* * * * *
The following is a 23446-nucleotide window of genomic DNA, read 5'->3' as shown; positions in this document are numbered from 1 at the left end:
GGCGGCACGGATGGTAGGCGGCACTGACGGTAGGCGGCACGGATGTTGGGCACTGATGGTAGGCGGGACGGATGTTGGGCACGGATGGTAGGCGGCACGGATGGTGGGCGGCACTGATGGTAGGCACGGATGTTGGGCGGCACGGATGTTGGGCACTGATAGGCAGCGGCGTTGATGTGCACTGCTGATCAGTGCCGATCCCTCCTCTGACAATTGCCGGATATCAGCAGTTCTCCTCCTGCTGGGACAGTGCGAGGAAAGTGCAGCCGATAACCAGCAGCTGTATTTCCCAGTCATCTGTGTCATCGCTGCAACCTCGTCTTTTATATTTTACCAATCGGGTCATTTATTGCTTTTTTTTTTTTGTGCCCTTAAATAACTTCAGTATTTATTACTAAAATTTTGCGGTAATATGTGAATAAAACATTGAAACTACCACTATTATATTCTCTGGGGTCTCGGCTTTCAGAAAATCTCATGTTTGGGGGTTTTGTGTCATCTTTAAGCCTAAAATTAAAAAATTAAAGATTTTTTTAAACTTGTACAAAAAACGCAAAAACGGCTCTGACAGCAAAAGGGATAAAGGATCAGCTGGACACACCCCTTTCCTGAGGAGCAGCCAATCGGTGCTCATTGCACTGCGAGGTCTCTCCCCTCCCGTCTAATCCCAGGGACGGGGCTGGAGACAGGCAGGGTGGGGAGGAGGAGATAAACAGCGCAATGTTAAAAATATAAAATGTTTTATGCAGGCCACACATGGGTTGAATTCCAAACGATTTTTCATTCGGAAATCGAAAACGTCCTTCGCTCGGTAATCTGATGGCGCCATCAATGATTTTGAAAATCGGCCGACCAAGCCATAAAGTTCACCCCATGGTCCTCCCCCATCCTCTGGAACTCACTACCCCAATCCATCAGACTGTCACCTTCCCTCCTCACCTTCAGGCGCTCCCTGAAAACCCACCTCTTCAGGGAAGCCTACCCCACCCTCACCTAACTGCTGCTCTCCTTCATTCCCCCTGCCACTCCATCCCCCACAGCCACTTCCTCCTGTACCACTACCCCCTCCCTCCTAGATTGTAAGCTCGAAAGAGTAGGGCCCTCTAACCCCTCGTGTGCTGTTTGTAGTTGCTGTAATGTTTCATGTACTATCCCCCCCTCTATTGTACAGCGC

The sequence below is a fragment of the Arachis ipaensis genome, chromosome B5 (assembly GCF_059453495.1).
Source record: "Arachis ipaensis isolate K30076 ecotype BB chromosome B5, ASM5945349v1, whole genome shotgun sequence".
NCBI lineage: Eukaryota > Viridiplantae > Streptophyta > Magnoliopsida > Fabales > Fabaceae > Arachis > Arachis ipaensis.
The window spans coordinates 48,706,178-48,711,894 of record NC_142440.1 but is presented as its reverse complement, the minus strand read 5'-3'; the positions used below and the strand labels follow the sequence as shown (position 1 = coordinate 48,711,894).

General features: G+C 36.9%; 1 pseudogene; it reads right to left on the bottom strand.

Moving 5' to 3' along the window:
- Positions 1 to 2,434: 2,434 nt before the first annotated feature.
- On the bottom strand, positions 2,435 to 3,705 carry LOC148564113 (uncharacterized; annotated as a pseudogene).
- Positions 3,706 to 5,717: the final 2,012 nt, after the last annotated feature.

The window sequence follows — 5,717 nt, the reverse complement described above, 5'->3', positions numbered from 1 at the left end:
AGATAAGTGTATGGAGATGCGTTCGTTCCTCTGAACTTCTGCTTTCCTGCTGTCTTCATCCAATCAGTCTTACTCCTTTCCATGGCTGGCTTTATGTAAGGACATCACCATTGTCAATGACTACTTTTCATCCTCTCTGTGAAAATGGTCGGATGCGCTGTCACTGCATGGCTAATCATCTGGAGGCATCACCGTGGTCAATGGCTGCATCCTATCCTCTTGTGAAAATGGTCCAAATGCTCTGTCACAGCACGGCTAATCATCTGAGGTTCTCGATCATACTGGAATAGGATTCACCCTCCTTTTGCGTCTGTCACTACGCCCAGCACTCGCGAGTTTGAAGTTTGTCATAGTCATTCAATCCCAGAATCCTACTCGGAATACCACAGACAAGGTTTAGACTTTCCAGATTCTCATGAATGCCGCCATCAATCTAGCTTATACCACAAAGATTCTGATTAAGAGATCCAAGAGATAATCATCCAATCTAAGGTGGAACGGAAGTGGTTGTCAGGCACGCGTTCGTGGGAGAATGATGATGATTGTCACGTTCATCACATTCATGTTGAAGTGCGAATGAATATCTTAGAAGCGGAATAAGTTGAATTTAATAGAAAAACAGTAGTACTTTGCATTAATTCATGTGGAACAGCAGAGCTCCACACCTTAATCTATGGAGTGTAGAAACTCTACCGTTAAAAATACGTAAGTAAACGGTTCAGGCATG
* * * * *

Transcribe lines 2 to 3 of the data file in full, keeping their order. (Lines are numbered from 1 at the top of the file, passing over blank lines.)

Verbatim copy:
GGCGGCACGGATGGTAGGCGGCACTGACGGTAGGCGGCACGGATGTTGGGCACTGATGGTAGGCGGGACGGATGTTGGGCACGGATGGTAGGCGGCACGGATGGTGGGCGGCACTGATGGTAGGCACGGATGTTGGGCGGCACGGATGTTGGGCACTGATAGGCAGCGGCGTTGATGTGCACTGCTGATCAGTGCCGATCCCTCCTCTGACAATTGCCGGATATCAGCAGTTCTCCTCCTGCTGGGACAGTGCGAGGAAAGTGCAGCCGATAACCAGCAGCTGTATTTCCCAGTCATCTGTGTCATCGCTGCAACCTCGTCTTTTATATTTTACCAATCGGGTCATTTATTGCTTTTTTTTTTTTGTGCCCTTAAATAACTTCAGTATTTATTACTAAAATTTTGCGGTAATATGTGAATAAAACATTGAAACTACCACTATTATATTCTCTGGGGTCTCGGCTTTCAGAAAATCTCATGTTTGGGGGTTTTGTGTCATCTTTAAGCCTAAAATTAAAAAATTAAAGATTTTTTTAAACTTGTACAAAAAACGCAAAAACGGCTCTGACAGCAAAAGGGATAAAGGATCAGCTGGACACACCCCTTTCCTGAGGAGCAGCCAATCGGTGCTCATTGCACTGCGAGGTCTCTCCCCTCCCGTCTAATCCCAGGGACGGGGCTGGAGACAGGCAGGGTGGGGAGGAGGAGATAAACAGCGCAATGTTAAAAATATAAAATGTTTTATGCAGGCCACACATGGGTTGAATTCCAAACGATTTTTCATTCGGAAATCGAAAACGTCCTTCGCTCGGTAATCTGATGGCGCCATCAATGATTTTGAAAATCGGCCGACCAAGCCATAAAGTTCACCCCATGGTCCTCCCCCATCCTCTGGAACTCACTACCCCAATCCATCAGACTGTCACCTTCCCTCCTCACCTTCAGGCGCTCCCTGAAAACCCACCTCTTCAGGGAAGCCTACCCCACCCTCACCTAACTGCTGCTCTCCTTCATTCCCCCTGCCACTCCATCCCCCACAGCCACTTCCTCCTGTACCACTACCCCCTCCCTCCTAGATTGTAAGCTCGAAAGAGTAGGGCCCTCTAACCCCTCGTGTGCTGTTTGTAGTTGCTGTAATGTTTCATGTACTATCCCCCCCTCTATTGTACAGCGC

The sequence below is a fragment of the Arachis ipaensis genome, chromosome B5 (assembly GCF_059453495.1).